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A supercomputer simulation just predicted when humans will go extinct

Published May 5th, 2024 6:18PM EDT
Earth in space
Image: Tryfonov / Adobe

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One day, the world will end. When that happens, the Sun will essentially explode outward, destroying many of the planets around it as it “dies” and reaches another cycle of its life. But, before that happens, scientists say we can likely expect humanity’s end to arrive.

Climate change is, of course, an ongoing concern that many scientists are trying to solve. And they’ve come up with some really cool and impressive ideas — including sending bubbles into space to help block solar radiation. However, no solution has actually been put into play just yet.

As a result, climate change continues to progress onward, threatening the melting of the ice caps, which would send hundreds of thousands of miles of shoreline under the ocean. And according to a new simulation, humanity’s end could come in as little as 250 million years if climate change continues the way it has.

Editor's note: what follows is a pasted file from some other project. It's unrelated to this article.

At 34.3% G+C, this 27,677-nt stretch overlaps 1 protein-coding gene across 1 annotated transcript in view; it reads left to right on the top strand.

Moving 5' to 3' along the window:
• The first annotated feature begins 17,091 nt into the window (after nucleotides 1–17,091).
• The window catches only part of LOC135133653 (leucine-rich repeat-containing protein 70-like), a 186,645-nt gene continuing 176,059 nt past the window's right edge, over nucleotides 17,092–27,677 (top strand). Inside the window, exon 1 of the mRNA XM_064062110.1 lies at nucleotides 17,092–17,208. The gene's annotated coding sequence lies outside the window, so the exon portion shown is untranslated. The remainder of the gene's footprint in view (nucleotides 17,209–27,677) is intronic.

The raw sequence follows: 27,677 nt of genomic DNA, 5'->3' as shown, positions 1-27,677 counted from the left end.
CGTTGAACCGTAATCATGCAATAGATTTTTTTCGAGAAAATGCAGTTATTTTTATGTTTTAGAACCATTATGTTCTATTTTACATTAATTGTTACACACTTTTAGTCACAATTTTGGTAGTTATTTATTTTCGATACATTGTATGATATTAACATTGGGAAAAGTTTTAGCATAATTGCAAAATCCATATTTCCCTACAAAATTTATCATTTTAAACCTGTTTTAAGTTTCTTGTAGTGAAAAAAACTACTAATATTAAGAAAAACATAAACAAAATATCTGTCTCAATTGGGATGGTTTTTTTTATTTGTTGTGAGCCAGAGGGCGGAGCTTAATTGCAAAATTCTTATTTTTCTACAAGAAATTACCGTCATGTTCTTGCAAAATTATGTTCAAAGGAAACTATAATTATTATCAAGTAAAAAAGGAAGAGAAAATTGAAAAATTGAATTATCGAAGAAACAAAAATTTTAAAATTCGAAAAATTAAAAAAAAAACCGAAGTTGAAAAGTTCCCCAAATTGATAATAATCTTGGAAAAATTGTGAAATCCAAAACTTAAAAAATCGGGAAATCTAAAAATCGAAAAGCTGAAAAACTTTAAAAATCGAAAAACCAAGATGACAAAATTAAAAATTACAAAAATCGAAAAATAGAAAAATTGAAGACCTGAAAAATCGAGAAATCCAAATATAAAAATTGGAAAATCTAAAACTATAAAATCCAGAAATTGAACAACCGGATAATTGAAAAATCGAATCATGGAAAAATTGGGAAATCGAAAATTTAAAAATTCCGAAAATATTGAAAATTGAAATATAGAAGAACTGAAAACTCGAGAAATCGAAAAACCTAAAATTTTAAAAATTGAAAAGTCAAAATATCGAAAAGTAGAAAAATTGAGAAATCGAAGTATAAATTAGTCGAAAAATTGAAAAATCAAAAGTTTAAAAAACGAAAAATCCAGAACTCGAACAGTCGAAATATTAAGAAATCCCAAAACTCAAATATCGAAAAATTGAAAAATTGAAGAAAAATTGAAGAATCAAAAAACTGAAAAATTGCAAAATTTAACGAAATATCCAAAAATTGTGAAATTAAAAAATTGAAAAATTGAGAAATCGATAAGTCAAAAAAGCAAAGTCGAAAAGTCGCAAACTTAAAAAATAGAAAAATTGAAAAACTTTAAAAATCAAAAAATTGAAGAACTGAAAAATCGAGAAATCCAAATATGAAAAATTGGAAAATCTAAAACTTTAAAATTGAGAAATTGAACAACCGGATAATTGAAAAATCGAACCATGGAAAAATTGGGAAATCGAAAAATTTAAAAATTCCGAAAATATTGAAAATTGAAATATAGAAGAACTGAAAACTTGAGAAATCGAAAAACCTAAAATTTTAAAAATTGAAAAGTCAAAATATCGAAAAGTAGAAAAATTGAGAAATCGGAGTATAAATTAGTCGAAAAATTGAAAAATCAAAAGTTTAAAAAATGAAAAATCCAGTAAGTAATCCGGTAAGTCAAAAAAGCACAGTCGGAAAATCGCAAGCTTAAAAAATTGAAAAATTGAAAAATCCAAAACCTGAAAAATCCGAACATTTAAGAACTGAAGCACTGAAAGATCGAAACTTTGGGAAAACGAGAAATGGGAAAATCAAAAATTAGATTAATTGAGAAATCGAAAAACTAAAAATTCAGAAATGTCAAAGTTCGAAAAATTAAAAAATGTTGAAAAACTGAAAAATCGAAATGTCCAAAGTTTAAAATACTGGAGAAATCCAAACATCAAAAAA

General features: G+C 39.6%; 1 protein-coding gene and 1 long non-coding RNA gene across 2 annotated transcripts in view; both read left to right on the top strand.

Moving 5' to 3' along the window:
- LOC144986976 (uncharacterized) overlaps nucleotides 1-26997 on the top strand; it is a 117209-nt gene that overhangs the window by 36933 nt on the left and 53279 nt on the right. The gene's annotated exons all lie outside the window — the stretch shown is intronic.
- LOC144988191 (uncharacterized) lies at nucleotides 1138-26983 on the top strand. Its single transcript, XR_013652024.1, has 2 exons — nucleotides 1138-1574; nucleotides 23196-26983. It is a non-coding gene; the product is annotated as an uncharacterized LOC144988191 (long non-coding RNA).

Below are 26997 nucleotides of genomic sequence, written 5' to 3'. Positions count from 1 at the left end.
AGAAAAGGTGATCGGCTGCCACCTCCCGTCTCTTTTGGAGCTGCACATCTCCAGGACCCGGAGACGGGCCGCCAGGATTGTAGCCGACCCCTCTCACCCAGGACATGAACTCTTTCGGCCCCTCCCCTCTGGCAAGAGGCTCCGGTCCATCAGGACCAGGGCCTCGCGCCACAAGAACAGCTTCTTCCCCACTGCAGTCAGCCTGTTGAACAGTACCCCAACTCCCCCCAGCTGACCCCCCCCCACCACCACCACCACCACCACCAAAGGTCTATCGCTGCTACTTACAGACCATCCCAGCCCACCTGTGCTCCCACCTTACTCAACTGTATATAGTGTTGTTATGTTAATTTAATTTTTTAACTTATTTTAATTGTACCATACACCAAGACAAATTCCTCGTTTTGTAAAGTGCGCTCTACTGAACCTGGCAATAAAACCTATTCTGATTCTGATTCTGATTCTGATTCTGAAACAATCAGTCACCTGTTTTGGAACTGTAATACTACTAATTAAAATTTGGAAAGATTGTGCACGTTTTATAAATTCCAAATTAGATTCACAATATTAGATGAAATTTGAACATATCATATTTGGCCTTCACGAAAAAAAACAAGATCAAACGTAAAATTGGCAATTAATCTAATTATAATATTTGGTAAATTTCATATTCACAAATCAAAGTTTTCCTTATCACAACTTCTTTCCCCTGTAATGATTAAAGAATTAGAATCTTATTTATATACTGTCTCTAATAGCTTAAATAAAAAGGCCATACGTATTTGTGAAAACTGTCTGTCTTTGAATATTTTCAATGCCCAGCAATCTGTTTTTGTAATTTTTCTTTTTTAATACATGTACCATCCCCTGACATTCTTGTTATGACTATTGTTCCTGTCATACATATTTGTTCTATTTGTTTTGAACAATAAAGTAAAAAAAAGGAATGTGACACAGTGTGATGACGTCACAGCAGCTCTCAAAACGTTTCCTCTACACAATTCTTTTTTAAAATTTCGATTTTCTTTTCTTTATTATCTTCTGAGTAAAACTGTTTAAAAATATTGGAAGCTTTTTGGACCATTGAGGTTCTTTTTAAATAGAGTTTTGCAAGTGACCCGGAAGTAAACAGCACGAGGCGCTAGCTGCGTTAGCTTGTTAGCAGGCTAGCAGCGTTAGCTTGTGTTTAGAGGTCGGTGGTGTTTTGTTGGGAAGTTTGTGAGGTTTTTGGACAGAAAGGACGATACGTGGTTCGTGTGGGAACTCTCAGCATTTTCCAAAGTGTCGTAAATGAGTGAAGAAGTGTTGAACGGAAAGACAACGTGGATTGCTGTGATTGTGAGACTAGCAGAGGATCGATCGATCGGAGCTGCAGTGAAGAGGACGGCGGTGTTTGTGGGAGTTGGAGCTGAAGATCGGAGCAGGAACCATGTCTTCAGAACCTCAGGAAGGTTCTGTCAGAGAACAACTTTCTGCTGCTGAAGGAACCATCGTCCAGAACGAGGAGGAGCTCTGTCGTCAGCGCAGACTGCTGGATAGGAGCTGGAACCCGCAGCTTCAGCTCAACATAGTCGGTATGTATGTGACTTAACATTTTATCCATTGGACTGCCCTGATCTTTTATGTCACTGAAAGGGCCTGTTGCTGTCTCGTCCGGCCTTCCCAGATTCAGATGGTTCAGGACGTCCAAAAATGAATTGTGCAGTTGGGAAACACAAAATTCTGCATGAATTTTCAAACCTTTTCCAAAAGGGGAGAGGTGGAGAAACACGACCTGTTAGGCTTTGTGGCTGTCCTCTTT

extreme heat belt could leave many states dryImage source: piyaset / Adobe

The simulation was completed by a supercomputer using various pieces of data relating to Earth’s ongoing climate and ocean chemistry, as well as the state of the tectonic plates and biology. That simulation found that within 250 million years, the Earth’s atmosphere will be so full of CO2. That, coupled with the heat of the Sun, will make the Earth no longer able to sustain many forms of life, including humanity.

This means that humanity’s end will likely come because of a climate where it is almost impossible to grow food. Where the planet becomes devoid of water and food sources for mammals, pushing us all to extinction. It’s a terrifying thought and one that scientists will no doubt continue to try to find ways to fight.

It also isn’t an insane idea. The simulation suggests that we’d see widespread temperatures between 40 to 50 degrees Celsius, roughly 104 – 122 degrees Fahrenheit. Those temperatures would only be compounded by high levels of humidity, making Earth even more uninhabitable.

A study was published in Nature Geoscience detailing these findings, and it offers a unique insight into the future that could await humanity and hundreds of other species of mammals.

Josh Hawkins has been writing for over a decade, covering science, gaming, and tech culture. He also is a top-rated product reviewer with experience in extensively researched product comparisons, headphones, and gaming devices.

Whenever he isn’t busy writing about tech or gadgets, he can usually be found enjoying a new world in a video game, or tinkering with something on his computer.